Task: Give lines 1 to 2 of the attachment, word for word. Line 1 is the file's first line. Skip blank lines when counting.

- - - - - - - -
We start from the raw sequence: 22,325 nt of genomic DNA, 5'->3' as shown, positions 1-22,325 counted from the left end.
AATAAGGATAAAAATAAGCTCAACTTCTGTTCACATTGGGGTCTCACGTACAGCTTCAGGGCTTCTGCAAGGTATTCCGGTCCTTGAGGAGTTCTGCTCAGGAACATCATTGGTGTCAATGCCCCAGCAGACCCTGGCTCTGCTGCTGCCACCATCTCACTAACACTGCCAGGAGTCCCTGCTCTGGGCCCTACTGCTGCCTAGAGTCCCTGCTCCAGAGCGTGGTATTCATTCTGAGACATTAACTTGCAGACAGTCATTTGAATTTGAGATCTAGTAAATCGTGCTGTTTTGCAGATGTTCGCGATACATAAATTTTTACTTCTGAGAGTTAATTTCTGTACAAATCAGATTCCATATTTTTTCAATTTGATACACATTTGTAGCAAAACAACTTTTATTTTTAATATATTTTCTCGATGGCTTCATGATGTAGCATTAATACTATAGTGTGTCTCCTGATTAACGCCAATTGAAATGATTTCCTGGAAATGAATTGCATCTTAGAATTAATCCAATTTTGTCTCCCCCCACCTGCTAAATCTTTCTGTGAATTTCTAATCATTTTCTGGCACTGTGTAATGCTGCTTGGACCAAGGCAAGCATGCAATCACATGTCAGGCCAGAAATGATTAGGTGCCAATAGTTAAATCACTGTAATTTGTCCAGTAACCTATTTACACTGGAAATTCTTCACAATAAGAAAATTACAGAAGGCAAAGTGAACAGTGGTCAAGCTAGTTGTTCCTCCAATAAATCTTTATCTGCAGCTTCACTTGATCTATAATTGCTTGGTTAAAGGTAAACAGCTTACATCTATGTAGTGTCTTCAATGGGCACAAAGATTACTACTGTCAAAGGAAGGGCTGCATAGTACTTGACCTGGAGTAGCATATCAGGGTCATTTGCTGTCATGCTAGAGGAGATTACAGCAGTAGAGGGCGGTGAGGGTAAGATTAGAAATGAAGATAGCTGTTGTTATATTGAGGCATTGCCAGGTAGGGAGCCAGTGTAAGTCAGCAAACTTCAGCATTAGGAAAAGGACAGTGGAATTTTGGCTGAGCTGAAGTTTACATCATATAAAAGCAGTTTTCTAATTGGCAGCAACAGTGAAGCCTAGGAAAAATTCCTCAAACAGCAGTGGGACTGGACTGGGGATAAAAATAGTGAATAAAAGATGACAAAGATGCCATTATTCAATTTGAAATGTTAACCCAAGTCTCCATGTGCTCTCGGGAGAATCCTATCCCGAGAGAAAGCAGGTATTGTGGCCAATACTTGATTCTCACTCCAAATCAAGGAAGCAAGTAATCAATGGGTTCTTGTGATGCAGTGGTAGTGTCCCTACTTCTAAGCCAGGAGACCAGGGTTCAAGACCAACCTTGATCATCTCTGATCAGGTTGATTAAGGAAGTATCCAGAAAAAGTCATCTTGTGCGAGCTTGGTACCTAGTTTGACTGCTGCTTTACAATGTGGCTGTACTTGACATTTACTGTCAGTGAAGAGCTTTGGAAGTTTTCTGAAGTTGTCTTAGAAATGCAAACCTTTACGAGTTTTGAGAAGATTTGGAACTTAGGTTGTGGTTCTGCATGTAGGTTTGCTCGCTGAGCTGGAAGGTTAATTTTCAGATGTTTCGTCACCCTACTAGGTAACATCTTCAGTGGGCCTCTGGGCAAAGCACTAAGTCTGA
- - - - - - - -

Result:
We start from the raw sequence: 22,325 nt of genomic DNA, 5'->3' as shown, positions 1-22,325 counted from the left end.
AATAAGGATAAAAATAAGCTCAACTTCTGTTCACATTGGGGTCTCACGTACAGCTTCAGGGCTTCTGCAAGGTATTCCGGTCCTTGAGGAGTTCTGCTCAGGAACATCATTGGTGTCAATGCCCCAGCAGACCCTGGCTCTGCTGCTGCCACCATCTCACTAACACTGCCAGGAGTCCCTGCTCTGGGCCCTACTGCTGCCTAGAGTCCCTGCTCCAGAGCGTGGTATTCATTCTGAGACATTAACTTGCAGACAGTCATTTGAATTTGAGATCTAGTAAATCGTGCTGTTTTGCAGATGTTCGCGATACATAAATTTTTACTTCTGAGAGTTAATTTCTGTACAAATCAGATTCCATATTTTTTCAATTTGATACACATTTGTAGCAAAACAACTTTTATTTTTAATATATTTTCTCGATGGCTTCATGATGTAGCATTAATACTATAGTGTGTCTCCTGATTAACGCCAATTGAAATGATTTCCTGGAAATGAATTGCATCTTAGAATTAATCCAATTTTGTCTCCCCCCACCTGCTAAATCTTTCTGTGAATTTCTAATCATTTTCTGGCACTGTGTAATGCTGCTTGGACCAAGGCAAGCATGCAATCACATGTCAGGCCAGAAATGATTAGGTGCCAATAGTTAAATCACTGTAATTTGTCCAGTAACCTATTTACACTGGAAATTCTTCACAATAAGAAAATTACAGAAGGCAAAGTGAACAGTGGTCAAGCTAGTTGTTCCTCCAATAAATCTTTATCTGCAGCTTCACTTGATCTATAATTGCTTGGTTAAAGGTAAACAGCTTACATCTATGTAGTGTCTTCAATGGGCACAAAGATTACTACTGTCAAAGGAAGGGCTGCATAGTACTTGACCTGGAGTAGCATATCAGGGTCATTTGCTGTCATGCTAGAGGAGATTACAGCAGTAGAGGGCGGTGAGGGTAAGATTAGAAATGAAGATAGCTGTTGTTATATTGAGGCATTGCCAGGTAGGGAGCCAGTGTAAGTCAGCAAACTTCAGCATTAGGAAAAGGACAGTGGAATTTTGGCTGAGCTGAAGTTTACATCATATAAAAGCAGTTTTCTAATTGGCAGCAACAGTGAAGCCTAGGAAAAATTCCTCAAACAGCAGTGGGACTGGACTGGGGATAAAAATAGTGAATAAAAGATGACAAAGATGCCATTATTCAATTTGAAATGTTAACCCAAGTCTCCATGTGCTCTCGGGAGAATCCTATCCCGAGAGAAAGCAGGTATTGTGGCCAATACTTGATTCTCACTCCAAATCAAGGAAGCAAGTAATCAATGGGTTCTTGTGATGCAGTGGTAGTGTCCCTACTTCTAAGCCAGGAGACCAGGGTTCAAGACCAACCTTGATCATCTCTGATCAGGTTGATTAAGGAAGTATCCAGAAAAAGTCATCTTGTGCGAGCTTGGTACCTAGTTTGACTGCTGCTTTACAATGTGGCTGTACTTGACATTTACTGTCAGTGAAGAGCTTTGGAAGTTTTCTGAAGTTGTCTTAGAAATGCAAACCTTTACGAGTTTTGAGAAGATTTGGAACTTAGGTTGTGGTTCTGCATGTAGGTTTGCTCGCTGAGCTGGAAGGTTAATTTTCAGATGTTTCGTCACCCTACTAGGTAACATCTTCAGTGGGCCTCTGGGCAAAGCACTAAGTCTGA